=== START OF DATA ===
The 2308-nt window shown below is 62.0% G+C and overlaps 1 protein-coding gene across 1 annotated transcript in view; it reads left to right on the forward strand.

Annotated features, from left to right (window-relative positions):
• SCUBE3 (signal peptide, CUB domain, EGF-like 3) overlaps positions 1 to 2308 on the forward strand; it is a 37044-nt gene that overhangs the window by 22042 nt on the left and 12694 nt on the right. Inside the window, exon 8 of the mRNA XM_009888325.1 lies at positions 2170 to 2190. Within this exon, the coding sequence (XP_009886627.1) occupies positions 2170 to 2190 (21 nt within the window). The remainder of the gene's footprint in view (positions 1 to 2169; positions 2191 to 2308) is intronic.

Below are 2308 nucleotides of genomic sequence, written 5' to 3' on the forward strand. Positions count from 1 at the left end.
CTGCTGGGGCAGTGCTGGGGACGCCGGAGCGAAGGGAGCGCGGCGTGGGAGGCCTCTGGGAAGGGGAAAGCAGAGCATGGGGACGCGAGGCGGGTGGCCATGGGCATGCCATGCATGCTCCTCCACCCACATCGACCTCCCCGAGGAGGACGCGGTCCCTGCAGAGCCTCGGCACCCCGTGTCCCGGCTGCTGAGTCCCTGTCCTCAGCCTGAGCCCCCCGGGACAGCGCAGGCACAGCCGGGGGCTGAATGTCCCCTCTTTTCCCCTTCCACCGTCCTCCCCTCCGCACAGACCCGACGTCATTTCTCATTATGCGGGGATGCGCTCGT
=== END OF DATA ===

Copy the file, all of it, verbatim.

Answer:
The 2308-nt window shown below is 62.0% G+C and overlaps 1 protein-coding gene across 1 annotated transcript in view; it reads left to right on the forward strand.

Annotated features, from left to right (window-relative positions):
• SCUBE3 (signal peptide, CUB domain, EGF-like 3) overlaps positions 1 to 2308 on the forward strand; it is a 37044-nt gene that overhangs the window by 22042 nt on the left and 12694 nt on the right. Inside the window, exon 8 of the mRNA XM_009888325.1 lies at positions 2170 to 2190. Within this exon, the coding sequence (XP_009886627.1) occupies positions 2170 to 2190 (21 nt within the window). The remainder of the gene's footprint in view (positions 1 to 2169; positions 2191 to 2308) is intronic.

Below are 2308 nucleotides of genomic sequence, written 5' to 3' on the forward strand. Positions count from 1 at the left end.
CTGCTGGGGCAGTGCTGGGGACGCCGGAGCGAAGGGAGCGCGGCGTGGGAGGCCTCTGGGAAGGGGAAAGCAGAGCATGGGGACGCGAGGCGGGTGGCCATGGGCATGCCATGCATGCTCCTCCACCCACATCGACCTCCCCGAGGAGGACGCGGTCCCTGCAGAGCCTCGGCACCCCGTGTCCCGGCTGCTGAGTCCCTGTCCTCAGCCTGAGCCCCCCGGGACAGCGCAGGCACAGCCGGGGGCTGAATGTCCCCTCTTTTCCCCTTCCACCGTCCTCCCCTCCGCACAGACCCGACGTCATTTCTCATTATGCGGGGATGCGCTCGT